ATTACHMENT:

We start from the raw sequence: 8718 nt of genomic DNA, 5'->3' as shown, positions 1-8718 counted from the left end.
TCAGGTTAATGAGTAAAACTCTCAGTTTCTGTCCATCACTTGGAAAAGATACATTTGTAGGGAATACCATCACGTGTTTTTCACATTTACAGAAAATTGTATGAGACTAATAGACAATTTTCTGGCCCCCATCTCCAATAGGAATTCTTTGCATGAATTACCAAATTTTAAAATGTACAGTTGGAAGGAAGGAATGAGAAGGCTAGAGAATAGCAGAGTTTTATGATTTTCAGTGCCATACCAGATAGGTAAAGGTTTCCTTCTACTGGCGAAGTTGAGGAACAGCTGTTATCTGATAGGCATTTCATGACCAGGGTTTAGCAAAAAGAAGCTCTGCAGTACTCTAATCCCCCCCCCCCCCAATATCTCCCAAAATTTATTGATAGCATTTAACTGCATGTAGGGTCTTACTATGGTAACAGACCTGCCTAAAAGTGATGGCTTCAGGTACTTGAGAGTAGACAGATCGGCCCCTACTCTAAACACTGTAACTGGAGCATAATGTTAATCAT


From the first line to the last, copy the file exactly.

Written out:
We start from the raw sequence: 8718 nt of genomic DNA, 5'->3' as shown, positions 1-8718 counted from the left end.
TCAGGTTAATGAGTAAAACTCTCAGTTTCTGTCCATCACTTGGAAAAGATACATTTGTAGGGAATACCATCACGTGTTTTTCACATTTACAGAAAATTGTATGAGACTAATAGACAATTTTCTGGCCCCCATCTCCAATAGGAATTCTTTGCATGAATTACCAAATTTTAAAATGTACAGTTGGAAGGAAGGAATGAGAAGGCTAGAGAATAGCAGAGTTTTATGATTTTCAGTGCCATACCAGATAGGTAAAGGTTTCCTTCTACTGGCGAAGTTGAGGAACAGCTGTTATCTGATAGGCATTTCATGACCAGGGTTTAGCAAAAAGAAGCTCTGCAGTACTCTAATCCCCCCCCCCCCCAATATCTCCCAAAATTTATTGATAGCATTTAACTGCATGTAGGGTCTTACTATGGTAACAGACCTGCCTAAAAGTGATGGCTTCAGGTACTTGAGAGTAGACAGATCGGCCCCTACTCTAAACACTGTAACTGGAGCATAATGTTAATCAT